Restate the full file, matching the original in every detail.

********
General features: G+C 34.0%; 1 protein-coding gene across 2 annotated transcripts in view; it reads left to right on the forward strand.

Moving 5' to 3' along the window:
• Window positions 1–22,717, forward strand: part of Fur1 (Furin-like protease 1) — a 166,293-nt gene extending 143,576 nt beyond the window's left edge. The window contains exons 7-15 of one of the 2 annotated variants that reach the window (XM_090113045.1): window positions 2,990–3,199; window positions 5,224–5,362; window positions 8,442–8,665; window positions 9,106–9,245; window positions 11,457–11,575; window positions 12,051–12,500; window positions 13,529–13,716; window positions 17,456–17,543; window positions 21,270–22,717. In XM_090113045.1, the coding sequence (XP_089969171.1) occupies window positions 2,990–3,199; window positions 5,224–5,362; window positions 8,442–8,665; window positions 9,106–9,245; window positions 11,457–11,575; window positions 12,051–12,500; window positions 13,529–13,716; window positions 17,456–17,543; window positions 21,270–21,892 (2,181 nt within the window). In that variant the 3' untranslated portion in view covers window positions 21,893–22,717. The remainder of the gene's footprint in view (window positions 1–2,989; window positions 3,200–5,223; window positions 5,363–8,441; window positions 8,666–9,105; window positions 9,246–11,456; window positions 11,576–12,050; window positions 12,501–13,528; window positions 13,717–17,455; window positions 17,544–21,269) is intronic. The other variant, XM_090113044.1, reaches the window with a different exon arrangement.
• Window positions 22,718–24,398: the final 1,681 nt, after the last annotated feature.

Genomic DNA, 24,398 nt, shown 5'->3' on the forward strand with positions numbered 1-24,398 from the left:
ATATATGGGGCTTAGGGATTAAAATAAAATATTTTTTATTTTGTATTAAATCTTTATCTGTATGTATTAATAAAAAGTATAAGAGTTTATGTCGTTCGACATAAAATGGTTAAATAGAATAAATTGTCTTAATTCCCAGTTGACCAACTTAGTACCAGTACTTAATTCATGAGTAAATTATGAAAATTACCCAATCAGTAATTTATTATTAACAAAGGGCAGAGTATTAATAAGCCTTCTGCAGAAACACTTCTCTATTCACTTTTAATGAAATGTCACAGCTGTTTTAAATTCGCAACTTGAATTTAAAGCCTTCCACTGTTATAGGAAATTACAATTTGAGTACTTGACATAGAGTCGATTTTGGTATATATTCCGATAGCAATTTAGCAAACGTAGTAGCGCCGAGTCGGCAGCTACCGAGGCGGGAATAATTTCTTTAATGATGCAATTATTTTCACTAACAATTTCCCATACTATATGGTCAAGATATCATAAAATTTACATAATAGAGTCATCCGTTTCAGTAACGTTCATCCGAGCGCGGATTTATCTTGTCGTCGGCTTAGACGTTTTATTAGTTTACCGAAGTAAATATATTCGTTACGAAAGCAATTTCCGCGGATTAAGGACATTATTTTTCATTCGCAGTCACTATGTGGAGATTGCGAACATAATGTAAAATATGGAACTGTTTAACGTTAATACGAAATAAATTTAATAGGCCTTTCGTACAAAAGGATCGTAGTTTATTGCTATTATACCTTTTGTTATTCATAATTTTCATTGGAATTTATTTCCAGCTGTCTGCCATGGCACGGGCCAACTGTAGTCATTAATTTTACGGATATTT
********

General features: G+C 34.0%; 1 protein-coding gene across 2 annotated transcripts in view; it reads left to right on the forward strand.

Moving 5' to 3' along the window:
• Window positions 1–22,717, forward strand: part of Fur1 (Furin-like protease 1) — a 166,293-nt gene extending 143,576 nt beyond the window's left edge. The window contains exons 7-15 of one of the 2 annotated variants that reach the window (XM_090113045.1): window positions 2,990–3,199; window positions 5,224–5,362; window positions 8,442–8,665; window positions 9,106–9,245; window positions 11,457–11,575; window positions 12,051–12,500; window positions 13,529–13,716; window positions 17,456–17,543; window positions 21,270–22,717. In XM_090113045.1, the coding sequence (XP_089969171.1) occupies window positions 2,990–3,199; window positions 5,224–5,362; window positions 8,442–8,665; window positions 9,106–9,245; window positions 11,457–11,575; window positions 12,051–12,500; window positions 13,529–13,716; window positions 17,456–17,543; window positions 21,270–21,892 (2,181 nt within the window). In that variant the 3' untranslated portion in view covers window positions 21,893–22,717. The remainder of the gene's footprint in view (window positions 1–2,989; window positions 3,200–5,223; window positions 5,363–8,441; window positions 8,666–9,105; window positions 9,246–11,456; window positions 11,576–12,050; window positions 12,501–13,528; window positions 13,717–17,455; window positions 17,544–21,269) is intronic. The other variant, XM_090113044.1, reaches the window with a different exon arrangement.
• Window positions 22,718–24,398: the final 1,681 nt, after the last annotated feature.

Genomic DNA, 24,398 nt, shown 5'->3' on the forward strand with positions numbered 1-24,398 from the left:
ATATATGGGGCTTAGGGATTAAAATAAAATATTTTTTATTTTGTATTAAATCTTTATCTGTATGTATTAATAAAAAGTATAAGAGTTTATGTCGTTCGACATAAAATGGTTAAATAGAATAAATTGTCTTAATTCCCAGTTGACCAACTTAGTACCAGTACTTAATTCATGAGTAAATTATGAAAATTACCCAATCAGTAATTTATTATTAACAAAGGGCAGAGTATTAATAAGCCTTCTGCAGAAACACTTCTCTATTCACTTTTAATGAAATGTCACAGCTGTTTTAAATTCGCAACTTGAATTTAAAGCCTTCCACTGTTATAGGAAATTACAATTTGAGTACTTGACATAGAGTCGATTTTGGTATATATTCCGATAGCAATTTAGCAAACGTAGTAGCGCCGAGTCGGCAGCTACCGAGGCGGGAATAATTTCTTTAATGATGCAATTATTTTCACTAACAATTTCCCATACTATATGGTCAAGATATCATAAAATTTACATAATAGAGTCATCCGTTTCAGTAACGTTCATCCGAGCGCGGATTTATCTTGTCGTCGGCTTAGACGTTTTATTAGTTTACCGAAGTAAATATATTCGTTACGAAAGCAATTTCCGCGGATTAAGGACATTATTTTTCATTCGCAGTCACTATGTGGAGATTGCGAACATAATGTAAAATATGGAACTGTTTAACGTTAATACGAAATAAATTTAATAGGCCTTTCGTACAAAAGGATCGTAGTTTATTGCTATTATACCTTTTGTTATTCATAATTTTCATTGGAATTTATTTCCAGCTGTCTGCCATGGCACGGGCCAACTGTAGTCATTAATTTTACGGATATTT